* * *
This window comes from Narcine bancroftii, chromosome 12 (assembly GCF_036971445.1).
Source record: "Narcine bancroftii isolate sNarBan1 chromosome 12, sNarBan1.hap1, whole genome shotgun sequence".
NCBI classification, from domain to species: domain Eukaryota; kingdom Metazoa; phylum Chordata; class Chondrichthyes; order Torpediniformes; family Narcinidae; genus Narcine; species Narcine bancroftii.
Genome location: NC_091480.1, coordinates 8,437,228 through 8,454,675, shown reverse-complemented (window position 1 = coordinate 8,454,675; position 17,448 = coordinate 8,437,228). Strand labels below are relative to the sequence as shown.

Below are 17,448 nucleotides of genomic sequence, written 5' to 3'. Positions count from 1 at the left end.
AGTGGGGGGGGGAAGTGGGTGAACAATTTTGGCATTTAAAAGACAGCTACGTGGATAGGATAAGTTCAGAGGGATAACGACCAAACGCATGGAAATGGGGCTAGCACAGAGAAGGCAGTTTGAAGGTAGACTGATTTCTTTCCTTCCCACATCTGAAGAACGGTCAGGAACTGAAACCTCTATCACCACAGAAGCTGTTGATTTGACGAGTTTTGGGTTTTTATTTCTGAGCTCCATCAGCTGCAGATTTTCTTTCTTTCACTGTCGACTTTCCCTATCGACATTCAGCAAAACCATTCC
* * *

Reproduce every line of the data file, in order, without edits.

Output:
This window comes from Narcine bancroftii, chromosome 12 (assembly GCF_036971445.1).
Source record: "Narcine bancroftii isolate sNarBan1 chromosome 12, sNarBan1.hap1, whole genome shotgun sequence".
NCBI classification, from domain to species: domain Eukaryota; kingdom Metazoa; phylum Chordata; class Chondrichthyes; order Torpediniformes; family Narcinidae; genus Narcine; species Narcine bancroftii.
Genome location: NC_091480.1, coordinates 8,437,228 through 8,454,675, shown reverse-complemented (window position 1 = coordinate 8,454,675; position 17,448 = coordinate 8,437,228). Strand labels below are relative to the sequence as shown.

Below are 17,448 nucleotides of genomic sequence, written 5' to 3'. Positions count from 1 at the left end.
AGTGGGGGGGGGAAGTGGGTGAACAATTTTGGCATTTAAAAGACAGCTACGTGGATAGGATAAGTTCAGAGGGATAACGACCAAACGCATGGAAATGGGGCTAGCACAGAGAAGGCAGTTTGAAGGTAGACTGATTTCTTTCCTTCCCACATCTGAAGAACGGTCAGGAACTGAAACCTCTATCACCACAGAAGCTGTTGATTTGACGAGTTTTGGGTTTTTATTTCTGAGCTCCATCAGCTGCAGATTTTCTTTCTTTCACTGTCGACTTTCCCTATCGACATTCAGCAAAACCATTCC